Norman Macleod, Kt., C.J.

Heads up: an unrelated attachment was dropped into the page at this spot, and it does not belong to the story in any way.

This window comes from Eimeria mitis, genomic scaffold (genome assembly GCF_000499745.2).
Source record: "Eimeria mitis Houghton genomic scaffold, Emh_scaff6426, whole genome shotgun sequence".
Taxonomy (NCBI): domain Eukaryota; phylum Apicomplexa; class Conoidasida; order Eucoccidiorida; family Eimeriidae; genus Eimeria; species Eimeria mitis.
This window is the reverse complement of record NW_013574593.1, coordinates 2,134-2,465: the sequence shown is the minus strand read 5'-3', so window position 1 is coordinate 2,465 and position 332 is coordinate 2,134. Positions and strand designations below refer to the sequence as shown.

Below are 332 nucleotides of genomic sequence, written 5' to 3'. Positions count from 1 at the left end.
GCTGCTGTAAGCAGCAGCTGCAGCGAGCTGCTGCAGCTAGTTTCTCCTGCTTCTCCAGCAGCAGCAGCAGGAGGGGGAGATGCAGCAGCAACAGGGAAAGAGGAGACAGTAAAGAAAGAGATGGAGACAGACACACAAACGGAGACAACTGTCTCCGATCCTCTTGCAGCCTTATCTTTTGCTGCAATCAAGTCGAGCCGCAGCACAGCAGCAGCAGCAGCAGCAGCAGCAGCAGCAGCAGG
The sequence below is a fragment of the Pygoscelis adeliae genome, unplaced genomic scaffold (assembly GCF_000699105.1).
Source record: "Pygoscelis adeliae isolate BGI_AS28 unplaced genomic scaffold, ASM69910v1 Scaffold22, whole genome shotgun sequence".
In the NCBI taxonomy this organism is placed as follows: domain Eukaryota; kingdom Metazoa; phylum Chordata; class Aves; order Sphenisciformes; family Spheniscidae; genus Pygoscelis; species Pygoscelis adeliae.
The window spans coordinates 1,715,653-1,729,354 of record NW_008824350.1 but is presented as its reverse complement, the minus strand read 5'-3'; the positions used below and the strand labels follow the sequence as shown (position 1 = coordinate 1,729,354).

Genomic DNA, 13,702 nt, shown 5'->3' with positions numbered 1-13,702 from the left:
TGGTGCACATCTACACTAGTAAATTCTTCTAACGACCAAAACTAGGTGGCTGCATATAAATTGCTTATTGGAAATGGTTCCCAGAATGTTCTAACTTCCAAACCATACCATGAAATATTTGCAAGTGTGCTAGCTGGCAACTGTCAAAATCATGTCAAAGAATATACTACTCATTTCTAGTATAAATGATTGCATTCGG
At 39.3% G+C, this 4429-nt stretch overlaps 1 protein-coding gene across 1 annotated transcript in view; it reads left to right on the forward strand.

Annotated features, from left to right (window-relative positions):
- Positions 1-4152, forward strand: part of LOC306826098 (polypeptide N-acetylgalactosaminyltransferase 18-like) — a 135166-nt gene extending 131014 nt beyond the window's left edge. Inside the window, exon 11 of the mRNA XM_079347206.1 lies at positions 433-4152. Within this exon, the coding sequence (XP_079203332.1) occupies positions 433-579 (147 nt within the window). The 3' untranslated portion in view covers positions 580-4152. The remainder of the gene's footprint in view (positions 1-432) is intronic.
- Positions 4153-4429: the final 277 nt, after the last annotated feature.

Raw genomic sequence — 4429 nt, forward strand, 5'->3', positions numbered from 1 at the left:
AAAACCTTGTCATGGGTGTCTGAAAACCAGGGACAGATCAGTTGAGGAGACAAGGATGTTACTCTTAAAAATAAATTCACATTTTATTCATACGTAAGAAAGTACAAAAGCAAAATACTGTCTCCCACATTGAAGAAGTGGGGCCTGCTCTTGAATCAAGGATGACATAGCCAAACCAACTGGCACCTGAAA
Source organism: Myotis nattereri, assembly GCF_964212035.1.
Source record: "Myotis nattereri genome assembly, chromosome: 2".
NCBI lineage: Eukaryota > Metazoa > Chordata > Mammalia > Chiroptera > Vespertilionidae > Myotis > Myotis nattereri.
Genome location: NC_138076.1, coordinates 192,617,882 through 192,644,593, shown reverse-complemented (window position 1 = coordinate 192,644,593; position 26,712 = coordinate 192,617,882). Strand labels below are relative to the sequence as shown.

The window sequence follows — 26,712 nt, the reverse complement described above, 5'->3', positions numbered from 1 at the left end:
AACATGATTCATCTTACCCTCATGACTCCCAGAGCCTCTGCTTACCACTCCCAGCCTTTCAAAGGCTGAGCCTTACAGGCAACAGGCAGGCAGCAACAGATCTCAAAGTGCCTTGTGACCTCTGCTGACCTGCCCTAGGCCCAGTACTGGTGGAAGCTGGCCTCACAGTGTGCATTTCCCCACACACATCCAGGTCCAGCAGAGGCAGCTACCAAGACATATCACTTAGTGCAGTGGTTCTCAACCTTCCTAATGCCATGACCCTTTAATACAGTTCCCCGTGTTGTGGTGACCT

1. The plaintiff and defendant were partners. The partnership was dissolved by agreement, and it was arranged that the defendant should hand over to the plaintiff all the account books and papers in connection with the partnership. The plaintiff was to examine the said accounts and papers, and if he found that any balance was outstanding against the defendant, and if two persons Murari Grovind and Padmanabh Govind decided as Panchas that that balance should be paid by the defendant, the plaintiff should recover the said amount. In spite of this agreement the plaintiff filed a suit, and thereafter the parties informed the Court that they intended to carry out their agreement and to abide by the decision of Murari and Padmanabh. The suit was, therefore, stayed under Section 18 of the second schedule of the Code. Then it appears that difficulties arose. One arbitrator Padmanabh sent a letter saying that if four months' time was allowed he would dispose of the matter. Then the other arbitrator, the plaintiffs nominee, stated that he refused to act as an arbitrator. A case, therefore, had arisen for an application to the Court to remove the stay of the suit if the parties did not come to an arrangement to remove the difficulties which had arisen, so as to enable the arbitration to proceed. The plaintiff's application that the suit might be proceeded with was rejected, for what reason it does not appear. Although the learned Judge said that the plaintiff could not refer to any decided case in which the course which he proposed had been taken, it is always open to the Court to remove the stay of a suit if in the opinion of the Court the stay ought to be removed. Here the suit was stayed to enable the arbitration to proceed. Facts were proved to show that there were difficulties in the way of the arbitration proceedings. Therefore it was open to the Court to remove the stay. However, although the stay was not removed, the Co art proceeded to decide in what manner the suit' should be disposed of, and under Order XVII, Rule 3, the learned Judge thought that the Court might order the suit to proceed and be decided upon the materials already before it. As far as I can see, Order XVII does not apply to the case at all. If the Court declined to remove the stay, then obviously the suit could not proceed. Rule 3 of Order XVII applies to cases where a party to whom time has been granted fails to produce his evidence, or to cause the attendance of his witnesses, or to perform any other act necessary to the further progress of the suit, for which time has been allowed. In such cases the Court may, notwithstanding such default, proceed to decide the suit forthwith. However, it is obvious that the Court ought to have proceeded to deal with the suit and decide, it on its merits, as the arbitration had become impossible owing to the parties failing to agree to any particular course being followed after one arbitrator refused to act. The learned Judge, having determined to decide the suit, then held that the suit was barred by the agreement. That, with all due respect, could not be a right finding, because the suit itself was not barred by the agreement, since under para. 22 of Schedule II of the Code the last 37 words of Section 21 of the Specific Relief Act, 1877, shall not apply to any agreement to refer to arbitration, or to any award, to which the provisions of that Schedule apply. As soon as the stay was removed the Court should have proceeded to decide the suit on its merits. The appeal, therefore, must be allowed. The suit must be restored to the Board and be heard according to law. The appellant to have his costs of the appeal.